HOUSTON (NanoRacks PR) – On November 25, 2016 NanoRacks successfully deployed four Spire LEMUR-2 CubeSats from Orbital-ATK’s Cygnus Cargo Vehicle from a 500-kilometer orbit, flying high above the International Space Station (ISS) in the first mission of its kind.

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NASA Explores 4 Technologies for Improved Oxygen Recovery

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Spacecraft Oxygen Recovery (SCOR) test facility. (Credit: NASA)

Spacecraft Oxygen Recovery (SCOR) test facility. (Credit: NASA)

CLEVELAND (NASA PR) — On long duration deep space missions, providing crew-members with a steady supply of oxygen is a real challenge. Because resupply is not an option and taking huge tanks of oxygen on exploration spacecraft is not practical, oxygen must be recovered from what is produced during normal metabolism.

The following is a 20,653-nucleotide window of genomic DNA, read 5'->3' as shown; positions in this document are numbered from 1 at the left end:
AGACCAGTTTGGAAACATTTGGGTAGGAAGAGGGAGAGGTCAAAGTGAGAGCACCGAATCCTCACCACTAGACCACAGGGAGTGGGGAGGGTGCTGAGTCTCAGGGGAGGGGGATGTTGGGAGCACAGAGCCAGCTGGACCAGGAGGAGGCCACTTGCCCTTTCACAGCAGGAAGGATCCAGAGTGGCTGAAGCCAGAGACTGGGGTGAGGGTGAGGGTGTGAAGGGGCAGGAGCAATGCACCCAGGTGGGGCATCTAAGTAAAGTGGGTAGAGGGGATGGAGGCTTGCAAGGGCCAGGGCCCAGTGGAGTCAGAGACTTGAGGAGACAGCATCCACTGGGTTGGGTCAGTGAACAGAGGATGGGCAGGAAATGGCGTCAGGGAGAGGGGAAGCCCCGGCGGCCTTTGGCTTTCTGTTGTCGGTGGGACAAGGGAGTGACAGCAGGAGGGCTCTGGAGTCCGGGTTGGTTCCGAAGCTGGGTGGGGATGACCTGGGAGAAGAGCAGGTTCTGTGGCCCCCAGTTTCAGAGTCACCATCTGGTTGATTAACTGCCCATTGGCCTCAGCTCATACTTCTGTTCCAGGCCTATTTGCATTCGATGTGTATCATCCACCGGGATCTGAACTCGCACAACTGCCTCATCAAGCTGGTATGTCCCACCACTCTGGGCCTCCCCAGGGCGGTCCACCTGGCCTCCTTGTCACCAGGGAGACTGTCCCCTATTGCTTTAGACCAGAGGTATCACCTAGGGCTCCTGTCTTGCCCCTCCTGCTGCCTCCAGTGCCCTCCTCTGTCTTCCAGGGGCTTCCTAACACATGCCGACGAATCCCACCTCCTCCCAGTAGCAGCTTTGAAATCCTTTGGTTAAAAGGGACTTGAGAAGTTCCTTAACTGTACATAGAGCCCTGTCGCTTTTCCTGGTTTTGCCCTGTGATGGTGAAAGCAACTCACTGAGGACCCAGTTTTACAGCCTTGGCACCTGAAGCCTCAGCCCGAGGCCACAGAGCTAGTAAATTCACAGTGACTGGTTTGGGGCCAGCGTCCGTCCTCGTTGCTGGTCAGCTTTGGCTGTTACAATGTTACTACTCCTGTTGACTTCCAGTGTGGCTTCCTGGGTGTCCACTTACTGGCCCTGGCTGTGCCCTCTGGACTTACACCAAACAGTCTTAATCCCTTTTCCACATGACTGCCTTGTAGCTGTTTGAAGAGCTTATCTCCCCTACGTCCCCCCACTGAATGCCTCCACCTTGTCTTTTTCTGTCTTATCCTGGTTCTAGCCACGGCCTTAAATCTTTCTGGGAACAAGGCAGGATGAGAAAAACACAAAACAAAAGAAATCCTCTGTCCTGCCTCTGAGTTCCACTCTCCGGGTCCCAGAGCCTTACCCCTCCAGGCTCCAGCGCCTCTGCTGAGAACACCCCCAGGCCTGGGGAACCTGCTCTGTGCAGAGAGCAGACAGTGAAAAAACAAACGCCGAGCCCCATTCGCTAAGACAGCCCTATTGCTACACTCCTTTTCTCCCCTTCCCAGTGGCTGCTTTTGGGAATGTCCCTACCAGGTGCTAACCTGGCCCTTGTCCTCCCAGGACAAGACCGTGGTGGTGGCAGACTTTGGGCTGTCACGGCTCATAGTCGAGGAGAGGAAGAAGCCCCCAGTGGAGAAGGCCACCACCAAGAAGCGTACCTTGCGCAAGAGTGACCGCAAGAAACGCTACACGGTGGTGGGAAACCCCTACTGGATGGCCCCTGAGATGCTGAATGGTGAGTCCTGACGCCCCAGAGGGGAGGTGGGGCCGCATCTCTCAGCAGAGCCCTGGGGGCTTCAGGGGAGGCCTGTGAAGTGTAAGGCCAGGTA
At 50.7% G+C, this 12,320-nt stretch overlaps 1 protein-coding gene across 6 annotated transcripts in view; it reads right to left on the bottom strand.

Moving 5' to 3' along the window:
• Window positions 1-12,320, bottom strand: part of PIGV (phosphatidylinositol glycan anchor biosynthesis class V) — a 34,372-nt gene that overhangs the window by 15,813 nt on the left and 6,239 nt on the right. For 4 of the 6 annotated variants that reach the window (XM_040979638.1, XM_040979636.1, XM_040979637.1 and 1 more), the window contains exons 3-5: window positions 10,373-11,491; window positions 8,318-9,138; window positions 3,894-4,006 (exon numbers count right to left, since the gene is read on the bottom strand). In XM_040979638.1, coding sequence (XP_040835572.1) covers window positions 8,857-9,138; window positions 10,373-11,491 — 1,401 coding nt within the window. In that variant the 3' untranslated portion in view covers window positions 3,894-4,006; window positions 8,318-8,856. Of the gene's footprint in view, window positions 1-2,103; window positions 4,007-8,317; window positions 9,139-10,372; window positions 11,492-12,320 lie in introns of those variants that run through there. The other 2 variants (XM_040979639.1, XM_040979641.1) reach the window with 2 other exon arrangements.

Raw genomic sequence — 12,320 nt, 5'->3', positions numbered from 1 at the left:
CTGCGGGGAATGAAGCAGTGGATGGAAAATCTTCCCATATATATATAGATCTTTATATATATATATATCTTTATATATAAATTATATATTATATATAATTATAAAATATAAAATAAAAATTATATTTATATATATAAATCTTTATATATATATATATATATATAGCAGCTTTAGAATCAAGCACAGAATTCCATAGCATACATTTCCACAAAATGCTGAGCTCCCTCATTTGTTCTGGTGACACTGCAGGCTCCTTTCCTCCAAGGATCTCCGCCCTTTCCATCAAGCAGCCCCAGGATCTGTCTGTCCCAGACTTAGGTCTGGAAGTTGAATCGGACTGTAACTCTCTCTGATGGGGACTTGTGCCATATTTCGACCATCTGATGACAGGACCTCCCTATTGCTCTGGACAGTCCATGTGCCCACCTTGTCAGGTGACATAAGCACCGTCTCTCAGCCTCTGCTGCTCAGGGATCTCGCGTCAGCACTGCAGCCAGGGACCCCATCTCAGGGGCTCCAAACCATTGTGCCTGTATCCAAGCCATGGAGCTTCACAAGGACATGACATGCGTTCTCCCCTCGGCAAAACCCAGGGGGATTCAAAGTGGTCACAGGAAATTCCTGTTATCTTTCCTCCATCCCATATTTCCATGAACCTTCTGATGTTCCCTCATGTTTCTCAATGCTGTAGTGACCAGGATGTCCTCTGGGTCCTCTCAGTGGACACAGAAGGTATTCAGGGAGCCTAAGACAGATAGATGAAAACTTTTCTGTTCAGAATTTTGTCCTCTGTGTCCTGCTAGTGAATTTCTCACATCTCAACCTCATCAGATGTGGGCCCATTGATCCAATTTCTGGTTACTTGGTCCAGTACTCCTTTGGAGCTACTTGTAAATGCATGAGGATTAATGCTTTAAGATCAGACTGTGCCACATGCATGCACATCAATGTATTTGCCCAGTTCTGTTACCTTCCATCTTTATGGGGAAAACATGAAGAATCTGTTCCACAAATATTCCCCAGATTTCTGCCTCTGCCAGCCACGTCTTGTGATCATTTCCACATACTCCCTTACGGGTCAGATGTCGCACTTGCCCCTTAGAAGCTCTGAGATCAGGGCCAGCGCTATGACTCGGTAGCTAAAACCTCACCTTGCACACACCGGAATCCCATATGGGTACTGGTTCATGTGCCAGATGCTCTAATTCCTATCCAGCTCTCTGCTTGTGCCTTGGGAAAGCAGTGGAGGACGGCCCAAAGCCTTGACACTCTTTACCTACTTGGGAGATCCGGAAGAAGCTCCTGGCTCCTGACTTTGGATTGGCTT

Astronauts breathe in oxygen and most is turned into carbon dioxide and water vapor. Getting the oxygen from the water is pretty straightforward and can be done with electrolysis alone. The real trick is efficiently getting oxygen from the carbon dioxide.

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Cygnus Departs Space Station, Begins Experiments

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The Orbital ATK Cygnus space freighter is seen moments after being released from the grips of the Canadarm2 robotic arm. (Credit: NASA TV)

The Orbital ATK Cygnus space freighter is seen moments after being released from the grips of the Canadarm2 robotic arm. (Credit: NASA TV)